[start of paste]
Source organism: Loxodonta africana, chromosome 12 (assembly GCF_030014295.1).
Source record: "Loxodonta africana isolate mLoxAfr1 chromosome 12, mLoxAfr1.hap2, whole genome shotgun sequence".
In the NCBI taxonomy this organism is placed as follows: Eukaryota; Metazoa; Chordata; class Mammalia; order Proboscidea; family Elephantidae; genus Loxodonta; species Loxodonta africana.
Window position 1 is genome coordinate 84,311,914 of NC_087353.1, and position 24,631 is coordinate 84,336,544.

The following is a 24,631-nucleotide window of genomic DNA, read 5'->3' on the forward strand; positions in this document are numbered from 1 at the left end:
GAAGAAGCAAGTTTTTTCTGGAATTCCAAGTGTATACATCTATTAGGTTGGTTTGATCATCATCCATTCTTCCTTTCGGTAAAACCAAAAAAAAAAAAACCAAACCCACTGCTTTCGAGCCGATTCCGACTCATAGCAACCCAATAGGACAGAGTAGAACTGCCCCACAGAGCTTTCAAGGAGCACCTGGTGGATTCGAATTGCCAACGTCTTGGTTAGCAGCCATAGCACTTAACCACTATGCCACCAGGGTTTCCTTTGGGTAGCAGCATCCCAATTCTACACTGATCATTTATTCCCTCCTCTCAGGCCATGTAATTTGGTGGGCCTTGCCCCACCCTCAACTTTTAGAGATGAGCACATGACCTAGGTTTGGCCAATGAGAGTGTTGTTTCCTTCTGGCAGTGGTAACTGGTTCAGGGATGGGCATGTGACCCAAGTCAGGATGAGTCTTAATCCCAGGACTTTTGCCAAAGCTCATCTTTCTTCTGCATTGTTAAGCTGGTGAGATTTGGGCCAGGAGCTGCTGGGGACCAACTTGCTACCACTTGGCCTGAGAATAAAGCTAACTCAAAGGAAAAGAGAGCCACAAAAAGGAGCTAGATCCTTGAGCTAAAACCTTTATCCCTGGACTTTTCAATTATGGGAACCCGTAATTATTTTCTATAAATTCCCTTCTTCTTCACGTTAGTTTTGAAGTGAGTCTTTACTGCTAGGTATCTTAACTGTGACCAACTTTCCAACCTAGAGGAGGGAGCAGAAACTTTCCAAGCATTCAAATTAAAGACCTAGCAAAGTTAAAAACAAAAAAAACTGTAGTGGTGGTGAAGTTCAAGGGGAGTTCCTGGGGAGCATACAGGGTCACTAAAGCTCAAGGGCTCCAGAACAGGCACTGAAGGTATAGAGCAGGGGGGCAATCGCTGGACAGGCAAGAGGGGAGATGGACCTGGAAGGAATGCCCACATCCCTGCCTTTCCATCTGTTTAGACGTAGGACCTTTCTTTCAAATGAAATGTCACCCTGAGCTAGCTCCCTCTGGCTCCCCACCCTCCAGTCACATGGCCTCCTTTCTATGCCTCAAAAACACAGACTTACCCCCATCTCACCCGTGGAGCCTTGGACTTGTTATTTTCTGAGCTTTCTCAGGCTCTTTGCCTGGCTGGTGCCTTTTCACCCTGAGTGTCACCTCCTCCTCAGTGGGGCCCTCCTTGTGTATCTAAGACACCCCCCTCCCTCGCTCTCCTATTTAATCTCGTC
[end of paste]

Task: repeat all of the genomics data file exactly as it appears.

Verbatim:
Source organism: Loxodonta africana, chromosome 12 (assembly GCF_030014295.1).
Source record: "Loxodonta africana isolate mLoxAfr1 chromosome 12, mLoxAfr1.hap2, whole genome shotgun sequence".
In the NCBI taxonomy this organism is placed as follows: Eukaryota; Metazoa; Chordata; class Mammalia; order Proboscidea; family Elephantidae; genus Loxodonta; species Loxodonta africana.
Window position 1 is genome coordinate 84,311,914 of NC_087353.1, and position 24,631 is coordinate 84,336,544.

The following is a 24,631-nucleotide window of genomic DNA, read 5'->3' on the forward strand; positions in this document are numbered from 1 at the left end:
GAAGAAGCAAGTTTTTTCTGGAATTCCAAGTGTATACATCTATTAGGTTGGTTTGATCATCATCCATTCTTCCTTTCGGTAAAACCAAAAAAAAAAAAACCAAACCCACTGCTTTCGAGCCGATTCCGACTCATAGCAACCCAATAGGACAGAGTAGAACTGCCCCACAGAGCTTTCAAGGAGCACCTGGTGGATTCGAATTGCCAACGTCTTGGTTAGCAGCCATAGCACTTAACCACTATGCCACCAGGGTTTCCTTTGGGTAGCAGCATCCCAATTCTACACTGATCATTTATTCCCTCCTCTCAGGCCATGTAATTTGGTGGGCCTTGCCCCACCCTCAACTTTTAGAGATGAGCACATGACCTAGGTTTGGCCAATGAGAGTGTTGTTTCCTTCTGGCAGTGGTAACTGGTTCAGGGATGGGCATGTGACCCAAGTCAGGATGAGTCTTAATCCCAGGACTTTTGCCAAAGCTCATCTTTCTTCTGCATTGTTAAGCTGGTGAGATTTGGGCCAGGAGCTGCTGGGGACCAACTTGCTACCACTTGGCCTGAGAATAAAGCTAACTCAAAGGAAAAGAGAGCCACAAAAAGGAGCTAGATCCTTGAGCTAAAACCTTTATCCCTGGACTTTTCAATTATGGGAACCCGTAATTATTTTCTATAAATTCCCTTCTTCTTCACGTTAGTTTTGAAGTGAGTCTTTACTGCTAGGTATCTTAACTGTGACCAACTTTCCAACCTAGAGGAGGGAGCAGAAACTTTCCAAGCATTCAAATTAAAGACCTAGCAAAGTTAAAAACAAAAAAAACTGTAGTGGTGGTGAAGTTCAAGGGGAGTTCCTGGGGAGCATACAGGGTCACTAAAGCTCAAGGGCTCCAGAACAGGCACTGAAGGTATAGAGCAGGGGGGCAATCGCTGGACAGGCAAGAGGGGAGATGGACCTGGAAGGAATGCCCACATCCCTGCCTTTCCATCTGTTTAGACGTAGGACCTTTCTTTCAAATGAAATGTCACCCTGAGCTAGCTCCCTCTGGCTCCCCACCCTCCAGTCACATGGCCTCCTTTCTATGCCTCAAAAACACAGACTTACCCCCATCTCACCCGTGGAGCCTTGGACTTGTTATTTTCTGAGCTTTCTCAGGCTCTTTGCCTGGCTGGTGCCTTTTCACCCTGAGTGTCACCTCCTCCTCAGTGGGGCCCTCCTTGTGTATCTAAGACACCCCCCTCCCTCGCTCTCCTATTTAATCTCGTC